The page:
The teacher-strike capital of the nation

The Downingtown (PA) Area School District teachers and school board are planning separate votes on a tentative contract agreement that ended a seven-day strike on Feb. 4. Neither the union nor the school district has released details of the tentative pact, pending ratification, but the district has put in place a plan to make up for the lost days.

High school seniors are worried about the proposed calendar changes, since graduation dates were pushed back a week in the makeup plan.

While this Chester County district works its way through a strike aftermath, a Bucks County school board has become the first to adopt a resolution calling for an end to teacher strikes in Pennsylvania.

The resolution adopted by the Pennsbury School Board is being circulated by a Bucks County group, StopTeacherStrikes Inc.

The Bucks County Courier Times recently endorsed the action of the Pennsbury board, writing, “Just as teacher unions represent the interests of educators, school boards represent the interests of school children and taxpayers — or should.

“It’s why a vote by the Pennsbury school board supporting the proposed Strike-Free Education Act should come as no surprise. Indeed, other school boards should follow Pennsbury’s lead.”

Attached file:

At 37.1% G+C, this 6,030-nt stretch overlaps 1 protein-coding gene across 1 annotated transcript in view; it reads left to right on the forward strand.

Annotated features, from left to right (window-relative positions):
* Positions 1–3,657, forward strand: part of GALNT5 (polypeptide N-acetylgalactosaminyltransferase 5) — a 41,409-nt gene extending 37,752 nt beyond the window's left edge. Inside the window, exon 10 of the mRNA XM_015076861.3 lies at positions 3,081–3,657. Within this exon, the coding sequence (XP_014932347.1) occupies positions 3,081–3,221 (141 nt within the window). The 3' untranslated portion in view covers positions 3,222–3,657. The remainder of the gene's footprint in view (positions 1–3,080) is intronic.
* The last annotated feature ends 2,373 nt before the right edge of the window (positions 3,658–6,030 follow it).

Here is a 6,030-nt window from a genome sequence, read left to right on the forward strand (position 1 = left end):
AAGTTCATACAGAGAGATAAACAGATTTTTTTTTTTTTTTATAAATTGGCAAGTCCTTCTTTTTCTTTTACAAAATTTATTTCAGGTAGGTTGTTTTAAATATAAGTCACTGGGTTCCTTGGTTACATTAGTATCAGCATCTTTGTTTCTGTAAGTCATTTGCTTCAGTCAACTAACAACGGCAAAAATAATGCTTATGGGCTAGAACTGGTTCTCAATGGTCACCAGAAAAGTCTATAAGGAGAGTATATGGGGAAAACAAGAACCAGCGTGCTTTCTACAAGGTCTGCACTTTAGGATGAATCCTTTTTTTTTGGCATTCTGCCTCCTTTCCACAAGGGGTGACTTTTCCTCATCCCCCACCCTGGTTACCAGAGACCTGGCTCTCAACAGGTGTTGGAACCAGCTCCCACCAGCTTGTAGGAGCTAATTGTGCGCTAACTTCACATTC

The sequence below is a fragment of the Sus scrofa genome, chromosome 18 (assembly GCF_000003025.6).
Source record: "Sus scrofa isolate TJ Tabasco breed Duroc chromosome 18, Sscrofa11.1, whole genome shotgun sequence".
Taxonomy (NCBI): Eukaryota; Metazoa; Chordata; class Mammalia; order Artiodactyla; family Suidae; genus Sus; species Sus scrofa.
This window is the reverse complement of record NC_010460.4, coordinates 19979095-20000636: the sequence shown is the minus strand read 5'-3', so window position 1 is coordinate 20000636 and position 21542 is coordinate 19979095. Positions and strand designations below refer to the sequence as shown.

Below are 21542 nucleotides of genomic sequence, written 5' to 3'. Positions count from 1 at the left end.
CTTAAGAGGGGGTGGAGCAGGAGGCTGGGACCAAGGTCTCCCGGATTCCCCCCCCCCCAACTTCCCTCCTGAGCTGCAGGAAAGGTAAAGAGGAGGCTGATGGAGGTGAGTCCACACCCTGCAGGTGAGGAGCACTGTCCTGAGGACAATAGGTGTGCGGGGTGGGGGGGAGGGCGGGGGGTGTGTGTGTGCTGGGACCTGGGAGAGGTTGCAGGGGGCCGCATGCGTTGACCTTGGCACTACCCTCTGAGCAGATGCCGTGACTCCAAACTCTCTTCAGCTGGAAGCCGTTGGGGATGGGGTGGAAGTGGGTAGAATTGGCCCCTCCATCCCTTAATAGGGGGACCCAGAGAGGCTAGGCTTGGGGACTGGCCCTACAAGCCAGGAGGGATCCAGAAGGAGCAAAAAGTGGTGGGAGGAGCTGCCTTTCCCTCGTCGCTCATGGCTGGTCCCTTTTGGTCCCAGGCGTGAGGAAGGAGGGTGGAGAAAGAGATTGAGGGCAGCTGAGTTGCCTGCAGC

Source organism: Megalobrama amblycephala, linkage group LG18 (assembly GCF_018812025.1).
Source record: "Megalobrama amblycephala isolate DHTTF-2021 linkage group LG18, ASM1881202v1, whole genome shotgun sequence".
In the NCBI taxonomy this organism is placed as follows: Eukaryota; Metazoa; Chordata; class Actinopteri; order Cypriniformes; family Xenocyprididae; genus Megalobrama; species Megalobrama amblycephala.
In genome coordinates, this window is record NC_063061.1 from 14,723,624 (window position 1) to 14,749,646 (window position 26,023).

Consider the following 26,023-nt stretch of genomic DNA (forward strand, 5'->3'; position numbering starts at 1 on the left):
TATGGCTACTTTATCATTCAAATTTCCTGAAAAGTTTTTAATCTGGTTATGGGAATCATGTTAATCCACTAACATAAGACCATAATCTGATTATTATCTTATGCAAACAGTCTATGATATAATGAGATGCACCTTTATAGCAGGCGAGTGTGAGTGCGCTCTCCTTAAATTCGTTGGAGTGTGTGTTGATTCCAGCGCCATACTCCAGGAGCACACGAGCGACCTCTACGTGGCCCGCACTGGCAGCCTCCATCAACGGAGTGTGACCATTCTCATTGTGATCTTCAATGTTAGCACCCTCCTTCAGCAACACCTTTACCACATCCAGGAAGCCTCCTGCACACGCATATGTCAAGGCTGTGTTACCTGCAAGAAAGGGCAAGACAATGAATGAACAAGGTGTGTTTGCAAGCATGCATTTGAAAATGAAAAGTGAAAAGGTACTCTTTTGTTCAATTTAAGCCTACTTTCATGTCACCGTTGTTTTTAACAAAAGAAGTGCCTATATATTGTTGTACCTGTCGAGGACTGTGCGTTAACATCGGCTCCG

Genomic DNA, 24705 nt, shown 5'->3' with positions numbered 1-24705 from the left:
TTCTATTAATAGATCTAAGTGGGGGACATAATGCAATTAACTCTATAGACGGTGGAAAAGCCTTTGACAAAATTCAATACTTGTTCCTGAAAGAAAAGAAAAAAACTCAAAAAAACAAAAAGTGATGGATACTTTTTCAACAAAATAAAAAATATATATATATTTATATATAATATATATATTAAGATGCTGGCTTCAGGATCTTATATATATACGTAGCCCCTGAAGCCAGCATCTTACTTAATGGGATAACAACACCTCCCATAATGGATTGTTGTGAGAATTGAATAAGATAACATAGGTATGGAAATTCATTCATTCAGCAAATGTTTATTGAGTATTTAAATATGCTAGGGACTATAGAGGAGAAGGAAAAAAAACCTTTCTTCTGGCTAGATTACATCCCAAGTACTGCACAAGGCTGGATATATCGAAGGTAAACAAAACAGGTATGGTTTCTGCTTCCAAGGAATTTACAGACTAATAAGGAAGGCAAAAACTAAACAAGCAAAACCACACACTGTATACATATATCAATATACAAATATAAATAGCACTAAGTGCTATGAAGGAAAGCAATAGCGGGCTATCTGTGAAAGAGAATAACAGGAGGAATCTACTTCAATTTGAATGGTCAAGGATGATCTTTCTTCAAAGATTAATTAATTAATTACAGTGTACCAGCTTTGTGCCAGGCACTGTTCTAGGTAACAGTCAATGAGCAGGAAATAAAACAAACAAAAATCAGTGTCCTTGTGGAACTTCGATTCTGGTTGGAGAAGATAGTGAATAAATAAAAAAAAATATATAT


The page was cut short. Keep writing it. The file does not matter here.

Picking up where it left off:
The strike-free measure calls for the passage of House Bill 1369, which would make both teacher strikes and school district lockouts illegal. It also would revamp teacher contract negotiations and require nonbinding arbitration.

The bill would stipulate that teachers lose two days of pay for every day of an illegal strike, and tentative agreements and contract proposals would have to be made public before being ratified.

The newspaper points out that Pennsylvania is the teacher strike capital of the nation, with more than 60 percent of all teacher strikes since 2000 occurring here. Meanwhile, 37 other states have banned teacher strikes.

Downingtown students, parents and taxpayers grappling with the costs in time and money for the recent teachers’ strike are likely sympathizers with the stop-teacher-strike movement.

Other districts should be as well. The argument is not whether teachers are paid too much or too little; the argument is whether labor actions should be allowed to disrupt public education.

We believe they should not, and we urge area school boards to follow Pennsbury’s lead and urge passage of a bill that would prevent teacher strikes.


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